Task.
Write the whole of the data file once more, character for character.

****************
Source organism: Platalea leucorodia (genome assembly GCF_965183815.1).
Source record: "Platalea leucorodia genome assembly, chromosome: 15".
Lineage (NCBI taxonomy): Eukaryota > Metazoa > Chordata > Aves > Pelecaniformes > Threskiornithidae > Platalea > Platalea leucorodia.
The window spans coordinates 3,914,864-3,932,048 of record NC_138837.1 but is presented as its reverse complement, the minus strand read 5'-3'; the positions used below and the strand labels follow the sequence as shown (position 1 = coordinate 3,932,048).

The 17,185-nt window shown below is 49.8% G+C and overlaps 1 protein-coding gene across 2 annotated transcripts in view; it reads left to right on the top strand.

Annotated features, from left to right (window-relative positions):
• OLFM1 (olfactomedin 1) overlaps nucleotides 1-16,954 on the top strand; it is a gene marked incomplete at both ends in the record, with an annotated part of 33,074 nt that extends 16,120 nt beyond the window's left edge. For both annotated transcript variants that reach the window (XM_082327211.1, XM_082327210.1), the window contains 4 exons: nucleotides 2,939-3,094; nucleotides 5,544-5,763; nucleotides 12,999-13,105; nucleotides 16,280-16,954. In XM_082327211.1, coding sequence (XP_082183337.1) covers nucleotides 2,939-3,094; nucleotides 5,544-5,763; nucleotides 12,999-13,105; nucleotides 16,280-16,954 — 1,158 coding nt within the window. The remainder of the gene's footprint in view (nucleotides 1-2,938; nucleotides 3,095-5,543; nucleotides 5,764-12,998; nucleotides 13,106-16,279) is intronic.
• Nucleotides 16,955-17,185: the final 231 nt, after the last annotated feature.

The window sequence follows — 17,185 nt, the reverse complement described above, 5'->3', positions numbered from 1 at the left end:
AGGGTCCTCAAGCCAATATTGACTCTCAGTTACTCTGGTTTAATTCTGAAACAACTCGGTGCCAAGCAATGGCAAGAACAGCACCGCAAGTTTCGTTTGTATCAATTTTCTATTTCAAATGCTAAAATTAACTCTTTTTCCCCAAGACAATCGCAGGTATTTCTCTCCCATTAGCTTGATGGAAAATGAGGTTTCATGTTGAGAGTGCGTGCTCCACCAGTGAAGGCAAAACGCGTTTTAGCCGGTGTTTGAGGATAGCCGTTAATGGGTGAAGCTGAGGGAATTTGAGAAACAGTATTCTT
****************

Source organism: Platalea leucorodia (genome assembly GCF_965183815.1).
Source record: "Platalea leucorodia genome assembly, chromosome: 15".
Lineage (NCBI taxonomy): Eukaryota > Metazoa > Chordata > Aves > Pelecaniformes > Threskiornithidae > Platalea > Platalea leucorodia.
The window spans coordinates 3,914,864-3,932,048 of record NC_138837.1 but is presented as its reverse complement, the minus strand read 5'-3'; the positions used below and the strand labels follow the sequence as shown (position 1 = coordinate 3,932,048).

The 17,185-nt window shown below is 49.8% G+C and overlaps 1 protein-coding gene across 2 annotated transcripts in view; it reads left to right on the top strand.

Annotated features, from left to right (window-relative positions):
• OLFM1 (olfactomedin 1) overlaps nucleotides 1-16,954 on the top strand; it is a gene marked incomplete at both ends in the record, with an annotated part of 33,074 nt that extends 16,120 nt beyond the window's left edge. For both annotated transcript variants that reach the window (XM_082327211.1, XM_082327210.1), the window contains 4 exons: nucleotides 2,939-3,094; nucleotides 5,544-5,763; nucleotides 12,999-13,105; nucleotides 16,280-16,954. In XM_082327211.1, coding sequence (XP_082183337.1) covers nucleotides 2,939-3,094; nucleotides 5,544-5,763; nucleotides 12,999-13,105; nucleotides 16,280-16,954 — 1,158 coding nt within the window. The remainder of the gene's footprint in view (nucleotides 1-2,938; nucleotides 3,095-5,543; nucleotides 5,764-12,998; nucleotides 13,106-16,279) is intronic.
• Nucleotides 16,955-17,185: the final 231 nt, after the last annotated feature.

The window sequence follows — 17,185 nt, the reverse complement described above, 5'->3', positions numbered from 1 at the left end:
AGGGTCCTCAAGCCAATATTGACTCTCAGTTACTCTGGTTTAATTCTGAAACAACTCGGTGCCAAGCAATGGCAAGAACAGCACCGCAAGTTTCGTTTGTATCAATTTTCTATTTCAAATGCTAAAATTAACTCTTTTTCCCCAAGACAATCGCAGGTATTTCTCTCCCATTAGCTTGATGGAAAATGAGGTTTCATGTTGAGAGTGCGTGCTCCACCAGTGAAGGCAAAACGCGTTTTAGCCGGTGTTTGAGGATAGCCGTTAATGGGTGAAGCTGAGGGAATTTGAGAAACAGTATTCTT